How much blood is in a cat’s body?

The body of a 5 kg (12 lbs) domestic cat contains about 12 fluid ounces of blood, which is 330 mL. A soft drink can contains about the same amount (half a pint) . As the blood pumps the blood from the heart, the blood pressure is highest in the arteries carrying blood away from the heart and lowest in the veins when the blood returns to the heart. The normal systolic pressure in dogs and cats is in the 120-130 mmHg range. The blood passes around their body once every 11 seconds.

Domestic cat circulatory system
Domestic cat circulatory system. Source:
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About cat blood

When people feel the pulse of a cat or a human they feel the elastic walls of the artery expand and contract as the heart pushes blood through them. The veins do not have a pulse. They contain non-return valves.

About 15 to 20% of a cat’s blood is in their brain despite being a relatively small part of the overall weight of a domestic cat. When a cat is using her muscles to a maximum about 90% of her blood is diverted into them whereas when the muscles are resting about 30% to 40% of the blood is fed to them.

Hormones and nerves control the delivery of blood and the amount that the various regions of the body receive. They cause the arterioles to dilate which increases blood flow through them. Arterioles are small diameter blood vessels with muscular walls which branch out into the various parts and extremities of the body.

Cat's heart
Cat’s heart. Image:

Most of a cat’s blood is called plasma which is pale-yellow in colour. This is the transport portion of the blood that carries nutrients from the digestive system to parts of the body, and it transports waste from them. Between 30 and 40% of blood is made up of red blood cells and the remainder is white blood cells and platelets. White blood cells defend the body against parasites and microbes. They also clear waste from injuries and detoxify substances created during an allergic reaction. They produce antibodies which fight disease causing infections. The disc-shaped platelets help to clot the blood when it bleeds through a wound.

In adult cats the bone marrow produces blood cells while in kittens the liver and spleen do it. The red blood cells, which have a lifespan of 2-6 weeks, carry oxygen to the cells. They do this by the oxygen attaching to a protein called haemoglobin in the cells which is red in colour and when attached it is called oxyhaemoglobin. In every red blood cell there are 270 million haemoglobin molecules. Oxygen is delivered to the cells of the body through the capillary walls in cell tissue. Carbon dioxide diffuses into the veins where it attaches to haemoglobin to make methaemoglobin which is blue-red in colour.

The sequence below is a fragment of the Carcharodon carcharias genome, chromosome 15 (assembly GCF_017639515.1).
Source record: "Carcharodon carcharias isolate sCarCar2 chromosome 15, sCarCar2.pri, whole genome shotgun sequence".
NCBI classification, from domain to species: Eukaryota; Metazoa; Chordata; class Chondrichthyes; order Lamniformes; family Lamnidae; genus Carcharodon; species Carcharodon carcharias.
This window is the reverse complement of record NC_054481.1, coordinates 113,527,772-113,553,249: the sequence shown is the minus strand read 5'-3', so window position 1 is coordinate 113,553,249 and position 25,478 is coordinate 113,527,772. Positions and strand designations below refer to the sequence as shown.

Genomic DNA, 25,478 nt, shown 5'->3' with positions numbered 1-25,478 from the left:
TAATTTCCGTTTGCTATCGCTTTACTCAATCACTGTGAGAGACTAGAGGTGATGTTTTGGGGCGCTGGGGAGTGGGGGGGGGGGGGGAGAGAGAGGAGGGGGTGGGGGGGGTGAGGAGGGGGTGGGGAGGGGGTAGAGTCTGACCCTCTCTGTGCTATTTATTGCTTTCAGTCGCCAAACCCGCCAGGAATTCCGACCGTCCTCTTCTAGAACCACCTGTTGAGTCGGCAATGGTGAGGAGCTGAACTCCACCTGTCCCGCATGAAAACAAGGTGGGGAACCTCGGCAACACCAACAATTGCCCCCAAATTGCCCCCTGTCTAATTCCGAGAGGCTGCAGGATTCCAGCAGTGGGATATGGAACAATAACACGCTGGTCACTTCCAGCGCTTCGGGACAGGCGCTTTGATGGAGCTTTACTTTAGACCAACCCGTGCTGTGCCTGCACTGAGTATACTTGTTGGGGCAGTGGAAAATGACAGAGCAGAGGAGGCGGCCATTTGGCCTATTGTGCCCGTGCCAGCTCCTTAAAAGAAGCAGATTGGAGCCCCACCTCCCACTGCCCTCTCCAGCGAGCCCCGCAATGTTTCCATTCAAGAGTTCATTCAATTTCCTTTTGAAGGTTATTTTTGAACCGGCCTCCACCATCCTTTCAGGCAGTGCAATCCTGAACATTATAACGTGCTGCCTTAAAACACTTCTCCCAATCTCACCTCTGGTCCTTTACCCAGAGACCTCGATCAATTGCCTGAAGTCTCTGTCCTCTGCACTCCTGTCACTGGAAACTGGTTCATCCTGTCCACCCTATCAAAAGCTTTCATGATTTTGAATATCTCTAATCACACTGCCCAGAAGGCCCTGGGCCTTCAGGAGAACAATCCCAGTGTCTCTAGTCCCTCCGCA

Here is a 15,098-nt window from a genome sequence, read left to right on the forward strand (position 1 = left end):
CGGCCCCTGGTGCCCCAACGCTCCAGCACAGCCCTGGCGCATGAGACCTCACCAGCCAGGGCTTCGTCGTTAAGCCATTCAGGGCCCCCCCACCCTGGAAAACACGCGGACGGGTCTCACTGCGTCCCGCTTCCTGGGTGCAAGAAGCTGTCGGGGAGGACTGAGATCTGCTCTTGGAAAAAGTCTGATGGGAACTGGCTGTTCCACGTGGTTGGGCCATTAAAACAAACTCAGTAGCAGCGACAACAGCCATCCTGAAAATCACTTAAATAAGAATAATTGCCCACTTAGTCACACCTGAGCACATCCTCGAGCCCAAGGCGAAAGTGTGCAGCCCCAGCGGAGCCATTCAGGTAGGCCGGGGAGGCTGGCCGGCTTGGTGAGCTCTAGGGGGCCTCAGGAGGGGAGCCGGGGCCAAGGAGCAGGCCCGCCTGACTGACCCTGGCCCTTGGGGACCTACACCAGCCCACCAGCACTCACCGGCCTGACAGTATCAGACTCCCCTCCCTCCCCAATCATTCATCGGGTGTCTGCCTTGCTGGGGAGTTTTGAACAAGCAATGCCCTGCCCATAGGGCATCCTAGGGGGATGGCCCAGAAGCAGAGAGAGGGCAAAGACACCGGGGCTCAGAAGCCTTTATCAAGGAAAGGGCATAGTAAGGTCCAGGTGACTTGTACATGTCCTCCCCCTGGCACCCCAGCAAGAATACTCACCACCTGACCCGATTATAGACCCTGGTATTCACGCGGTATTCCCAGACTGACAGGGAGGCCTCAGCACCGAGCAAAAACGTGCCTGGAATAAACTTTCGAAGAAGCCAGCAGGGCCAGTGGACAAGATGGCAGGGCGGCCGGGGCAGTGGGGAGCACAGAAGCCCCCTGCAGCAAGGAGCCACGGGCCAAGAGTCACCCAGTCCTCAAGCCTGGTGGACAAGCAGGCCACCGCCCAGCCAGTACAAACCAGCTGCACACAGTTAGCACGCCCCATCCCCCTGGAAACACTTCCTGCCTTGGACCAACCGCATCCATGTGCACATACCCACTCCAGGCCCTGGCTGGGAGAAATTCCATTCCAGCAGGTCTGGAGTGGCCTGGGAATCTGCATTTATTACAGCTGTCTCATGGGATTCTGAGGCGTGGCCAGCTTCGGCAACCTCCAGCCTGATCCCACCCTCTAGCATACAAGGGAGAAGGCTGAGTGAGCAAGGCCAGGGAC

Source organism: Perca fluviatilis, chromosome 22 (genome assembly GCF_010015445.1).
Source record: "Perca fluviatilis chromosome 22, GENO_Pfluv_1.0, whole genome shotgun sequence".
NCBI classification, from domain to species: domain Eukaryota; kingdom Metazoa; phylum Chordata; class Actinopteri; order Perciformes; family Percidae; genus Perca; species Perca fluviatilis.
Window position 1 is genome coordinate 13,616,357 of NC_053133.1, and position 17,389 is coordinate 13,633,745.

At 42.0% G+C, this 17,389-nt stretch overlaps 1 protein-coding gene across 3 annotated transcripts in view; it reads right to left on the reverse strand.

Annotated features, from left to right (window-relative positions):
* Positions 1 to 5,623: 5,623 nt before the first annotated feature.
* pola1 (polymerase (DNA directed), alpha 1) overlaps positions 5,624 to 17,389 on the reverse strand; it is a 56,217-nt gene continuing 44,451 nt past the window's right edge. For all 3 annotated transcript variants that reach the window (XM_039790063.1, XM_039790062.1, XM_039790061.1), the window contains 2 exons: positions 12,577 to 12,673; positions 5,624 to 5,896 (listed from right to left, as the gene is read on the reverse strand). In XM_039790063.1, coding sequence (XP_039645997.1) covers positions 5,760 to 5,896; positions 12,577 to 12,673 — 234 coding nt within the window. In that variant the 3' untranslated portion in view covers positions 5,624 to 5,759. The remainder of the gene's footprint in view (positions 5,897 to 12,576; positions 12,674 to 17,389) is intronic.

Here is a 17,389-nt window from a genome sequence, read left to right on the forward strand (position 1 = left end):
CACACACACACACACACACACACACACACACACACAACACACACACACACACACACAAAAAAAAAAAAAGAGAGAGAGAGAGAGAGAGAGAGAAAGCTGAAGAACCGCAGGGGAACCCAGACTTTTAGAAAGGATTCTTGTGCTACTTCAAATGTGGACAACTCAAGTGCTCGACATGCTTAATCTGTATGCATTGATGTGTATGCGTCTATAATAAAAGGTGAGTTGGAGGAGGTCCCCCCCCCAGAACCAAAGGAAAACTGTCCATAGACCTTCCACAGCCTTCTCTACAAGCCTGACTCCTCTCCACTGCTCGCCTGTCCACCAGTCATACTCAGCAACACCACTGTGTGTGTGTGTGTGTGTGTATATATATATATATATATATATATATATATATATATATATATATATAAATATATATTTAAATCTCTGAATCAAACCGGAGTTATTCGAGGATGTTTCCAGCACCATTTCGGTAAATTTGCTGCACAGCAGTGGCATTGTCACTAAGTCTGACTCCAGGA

Blood type

Domestic cats have three types of blood: A, B, and AB. The type of blood that a cat has depends on where they live but the majority have type A. In Switzerland almost all random bred cats have type A blood. In Britain, Austria and Holland, 97% of random bred cats have typed A blood. In Germany it is 94% and in Italy it is 87%. In the USA almost all random bred cats have type A blood but in New England it is 95%.

Of the purebred cats, 25% of the population of the Exotic Shorthair and the Cornish Rex cats have type A blood. Fifty-percent of the Devon Rex and British Shorthair population have type A blood.


In anaemic cats, the number of red blood cells falls. Anaemic cats look pale with bluish gums because they have lost the red colour of red blood cells. A bad flea infestation and injury are two examples that can cause anaemia albeit temporarily, hopefully. Also, certain illnesses can be a barrier to the production of new red blood cells. These illnesses include feline leukaemia virus, kidney failure, poisoning and deficiencies in the nutrition. The most prevalent heart disease in cats is hypertrophic cardiomyopathy which is an inherited disease for the Bengal cat by the way.

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